"This was not meant to happen. This could not happen. This is happening."
This was a very inspiring quote by Peter Drury in one of the most incredible of ties in the UCL. But this time it perfectly matches with a cricketing phenomenon.
It matches because of the way Australia carried their campaign, the way they struggled all the year but still managed to do it in the biggest stage of all, like they always do.
Australia were never among the favourites in the T20s. They came into the T20 World Cup winning only 6 out of their last 21 T20Is. Also, they lost 5 consecutive T20 series in the process. None of their players except Mitchell Marsh and Josh Hazlewood were in form as well.
David Warner arguably suffered one of his worst years both for national colours and for franchise colours. So did Mitchell Starc. Aaron Finch and Pat Cummins had their moments but those were really a vague display of their original capabilities.
Maxwell enjoyed a great IPL but was a blur for the national team. Stoinis had his struggles with injuries; Zampa was on and off.
Australia were in disarray facing all sort of turmoil on the field. But there is a very famous saying about Australia - "They never give up until it’s over." And that's what they did this time too.
It was not easy for them. They were drawn in the group of death and had to face some mighty tasks there. But they have gotten the better of every opponent.
Warner stood up against Sri Lanka and the Windies. Marsh stood up too. Aaron Finch had his moments. Maxwell couldn't deliver with the bat but did his cheeky overs with the bowl that proved to be massive. And Zampa and Hazlewood stood up every time Australia needed them.
After that, they marched on the knock-out stages in style. The World Cup has seen two of its most incredible run chases by Australia. First against Pakistan in semi-final where a mammoth 176 couldn’t prevent them.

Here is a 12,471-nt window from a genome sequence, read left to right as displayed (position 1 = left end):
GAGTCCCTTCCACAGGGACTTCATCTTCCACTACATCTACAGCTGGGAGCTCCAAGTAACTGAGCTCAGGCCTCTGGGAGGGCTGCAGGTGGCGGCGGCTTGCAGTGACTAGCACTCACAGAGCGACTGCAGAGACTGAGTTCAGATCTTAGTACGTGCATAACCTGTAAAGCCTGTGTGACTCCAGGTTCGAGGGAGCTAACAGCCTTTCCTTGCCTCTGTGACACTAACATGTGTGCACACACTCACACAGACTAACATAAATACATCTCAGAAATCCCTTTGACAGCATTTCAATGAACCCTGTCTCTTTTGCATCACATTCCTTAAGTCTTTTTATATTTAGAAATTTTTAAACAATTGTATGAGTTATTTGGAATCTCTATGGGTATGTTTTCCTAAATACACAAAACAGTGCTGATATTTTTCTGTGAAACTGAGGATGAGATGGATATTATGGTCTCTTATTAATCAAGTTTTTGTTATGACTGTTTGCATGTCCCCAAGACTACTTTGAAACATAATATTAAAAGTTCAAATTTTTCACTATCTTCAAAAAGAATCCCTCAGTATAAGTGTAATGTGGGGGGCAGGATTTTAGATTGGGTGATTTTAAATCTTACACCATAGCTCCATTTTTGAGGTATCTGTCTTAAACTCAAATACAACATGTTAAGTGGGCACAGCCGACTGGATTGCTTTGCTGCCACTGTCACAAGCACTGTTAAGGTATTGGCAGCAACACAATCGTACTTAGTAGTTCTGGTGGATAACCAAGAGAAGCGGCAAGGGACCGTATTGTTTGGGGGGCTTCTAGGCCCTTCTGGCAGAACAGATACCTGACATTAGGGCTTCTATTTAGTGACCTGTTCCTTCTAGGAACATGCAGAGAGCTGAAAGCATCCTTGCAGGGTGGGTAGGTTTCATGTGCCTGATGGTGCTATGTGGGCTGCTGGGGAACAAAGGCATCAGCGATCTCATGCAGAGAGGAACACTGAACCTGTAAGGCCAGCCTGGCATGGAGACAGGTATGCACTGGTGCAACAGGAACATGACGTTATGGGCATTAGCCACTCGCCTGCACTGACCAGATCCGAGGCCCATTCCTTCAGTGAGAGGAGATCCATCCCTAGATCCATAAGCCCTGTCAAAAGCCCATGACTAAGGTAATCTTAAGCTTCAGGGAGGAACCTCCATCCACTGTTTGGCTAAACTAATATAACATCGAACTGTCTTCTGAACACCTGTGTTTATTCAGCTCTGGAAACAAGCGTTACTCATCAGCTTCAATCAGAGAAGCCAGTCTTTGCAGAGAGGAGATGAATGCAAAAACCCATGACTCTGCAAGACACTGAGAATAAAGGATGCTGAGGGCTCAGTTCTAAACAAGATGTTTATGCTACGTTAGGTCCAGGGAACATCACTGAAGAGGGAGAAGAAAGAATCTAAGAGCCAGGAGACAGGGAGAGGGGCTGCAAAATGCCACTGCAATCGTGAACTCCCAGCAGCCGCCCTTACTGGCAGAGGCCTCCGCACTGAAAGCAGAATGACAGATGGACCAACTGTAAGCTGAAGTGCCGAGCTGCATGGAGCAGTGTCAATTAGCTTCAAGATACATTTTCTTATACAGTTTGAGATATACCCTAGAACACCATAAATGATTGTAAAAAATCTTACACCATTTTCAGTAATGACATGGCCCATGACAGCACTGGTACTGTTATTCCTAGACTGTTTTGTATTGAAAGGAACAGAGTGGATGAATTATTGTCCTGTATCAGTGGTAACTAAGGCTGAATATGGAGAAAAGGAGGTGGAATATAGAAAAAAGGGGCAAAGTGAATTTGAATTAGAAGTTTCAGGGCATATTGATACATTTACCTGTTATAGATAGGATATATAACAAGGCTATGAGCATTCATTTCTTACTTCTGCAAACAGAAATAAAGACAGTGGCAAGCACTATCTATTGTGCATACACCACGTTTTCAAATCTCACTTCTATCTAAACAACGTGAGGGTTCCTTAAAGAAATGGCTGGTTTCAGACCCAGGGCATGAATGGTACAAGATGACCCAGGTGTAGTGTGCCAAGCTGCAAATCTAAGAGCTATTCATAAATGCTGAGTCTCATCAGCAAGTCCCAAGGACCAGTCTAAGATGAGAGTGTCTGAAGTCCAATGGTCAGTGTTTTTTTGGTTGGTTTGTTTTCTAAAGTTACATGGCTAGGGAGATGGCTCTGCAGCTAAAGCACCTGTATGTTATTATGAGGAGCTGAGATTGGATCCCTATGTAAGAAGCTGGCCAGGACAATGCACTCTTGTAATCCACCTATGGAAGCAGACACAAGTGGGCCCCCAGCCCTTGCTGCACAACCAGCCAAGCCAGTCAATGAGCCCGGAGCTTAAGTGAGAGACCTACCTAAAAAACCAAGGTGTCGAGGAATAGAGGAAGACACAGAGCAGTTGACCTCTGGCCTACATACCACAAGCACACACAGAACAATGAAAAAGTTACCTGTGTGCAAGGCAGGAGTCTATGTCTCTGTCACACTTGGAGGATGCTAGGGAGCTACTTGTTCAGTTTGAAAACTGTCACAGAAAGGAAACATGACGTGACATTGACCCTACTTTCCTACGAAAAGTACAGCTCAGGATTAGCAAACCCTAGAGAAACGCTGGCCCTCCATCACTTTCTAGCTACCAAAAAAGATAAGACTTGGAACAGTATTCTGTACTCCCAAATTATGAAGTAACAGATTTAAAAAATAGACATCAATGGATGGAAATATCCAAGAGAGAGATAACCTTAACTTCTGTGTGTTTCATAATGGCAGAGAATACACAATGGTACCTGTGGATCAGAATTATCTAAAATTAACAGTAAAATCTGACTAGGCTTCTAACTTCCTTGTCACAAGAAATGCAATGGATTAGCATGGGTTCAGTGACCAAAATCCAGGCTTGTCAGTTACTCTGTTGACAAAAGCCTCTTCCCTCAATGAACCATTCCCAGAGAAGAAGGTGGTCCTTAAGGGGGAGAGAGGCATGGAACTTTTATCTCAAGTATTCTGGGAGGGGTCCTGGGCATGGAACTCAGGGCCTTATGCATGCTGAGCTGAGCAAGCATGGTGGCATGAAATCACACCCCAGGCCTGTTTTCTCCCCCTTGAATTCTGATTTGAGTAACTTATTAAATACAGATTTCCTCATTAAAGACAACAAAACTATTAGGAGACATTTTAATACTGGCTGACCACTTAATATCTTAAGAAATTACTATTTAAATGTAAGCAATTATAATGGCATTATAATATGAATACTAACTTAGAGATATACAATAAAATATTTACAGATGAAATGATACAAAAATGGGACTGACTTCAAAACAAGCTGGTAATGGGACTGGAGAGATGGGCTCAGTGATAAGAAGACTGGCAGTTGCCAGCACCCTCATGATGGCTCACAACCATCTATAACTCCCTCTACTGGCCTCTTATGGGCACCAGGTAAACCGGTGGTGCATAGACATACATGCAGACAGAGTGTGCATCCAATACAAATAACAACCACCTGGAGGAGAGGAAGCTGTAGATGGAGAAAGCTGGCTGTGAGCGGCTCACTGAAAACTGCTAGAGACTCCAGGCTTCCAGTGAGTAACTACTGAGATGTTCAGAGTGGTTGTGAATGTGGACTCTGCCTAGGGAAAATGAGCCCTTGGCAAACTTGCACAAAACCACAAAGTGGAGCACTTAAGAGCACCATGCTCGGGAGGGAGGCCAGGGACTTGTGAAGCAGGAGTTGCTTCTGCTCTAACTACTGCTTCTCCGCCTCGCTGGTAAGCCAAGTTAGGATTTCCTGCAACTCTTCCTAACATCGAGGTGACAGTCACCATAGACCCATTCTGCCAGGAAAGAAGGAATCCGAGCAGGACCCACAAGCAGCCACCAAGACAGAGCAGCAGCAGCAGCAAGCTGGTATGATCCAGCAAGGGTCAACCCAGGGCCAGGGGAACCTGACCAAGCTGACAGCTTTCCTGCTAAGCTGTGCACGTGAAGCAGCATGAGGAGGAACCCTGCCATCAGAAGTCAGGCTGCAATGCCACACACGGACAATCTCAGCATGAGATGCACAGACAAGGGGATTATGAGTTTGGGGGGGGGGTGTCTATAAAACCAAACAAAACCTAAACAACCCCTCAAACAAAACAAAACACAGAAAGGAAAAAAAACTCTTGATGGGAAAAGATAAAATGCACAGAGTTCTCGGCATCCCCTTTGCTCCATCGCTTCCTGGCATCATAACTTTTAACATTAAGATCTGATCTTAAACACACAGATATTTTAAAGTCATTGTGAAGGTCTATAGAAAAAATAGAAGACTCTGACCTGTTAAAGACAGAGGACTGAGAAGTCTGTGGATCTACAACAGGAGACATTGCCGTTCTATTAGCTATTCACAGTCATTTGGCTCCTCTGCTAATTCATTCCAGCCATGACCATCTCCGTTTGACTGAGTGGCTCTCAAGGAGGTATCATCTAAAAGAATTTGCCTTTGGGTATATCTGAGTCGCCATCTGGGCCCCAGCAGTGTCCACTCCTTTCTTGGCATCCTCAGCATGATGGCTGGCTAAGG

And in the final. 172, the highest in the history of the World T20 finale, was not enough to stop an Aussie side full of spirit.
There were many questions about the team selection, to be more specific, questions about some inclusions.
But the Aussie players did what they casually do, proved the critics wrong.
Matthew Wade has been one of the best finishers of the tournament. Adam Zampa was the highest wicket-taker of the tournament (in super 12s).
David Warner became the player of the tournament. And the most astonishing thing was that when so many players were questioned for their form, the ultimate triumph came as a team performance, not any individual effort.
Everyone had their fair share of contributions. When Warner didn’t stand up, Finch did. When both failed, Marsh or Wade or Stoinis stepped up. When Hazlewood didn’t fare well, Starc or Zampa did. There was no lone warrior.
Australia already proved their supremacy so many times in ODIs and Tests. This was the one format they couldn’t budge in. And Australia have done it here too.
They have come back from a rock bottom, where they never belonged, to a place where they always belonged, to the top of the world.
One year from now, they will try to defend it on their home soil. Till the crown is their, they are the new Kings of T20 cricket.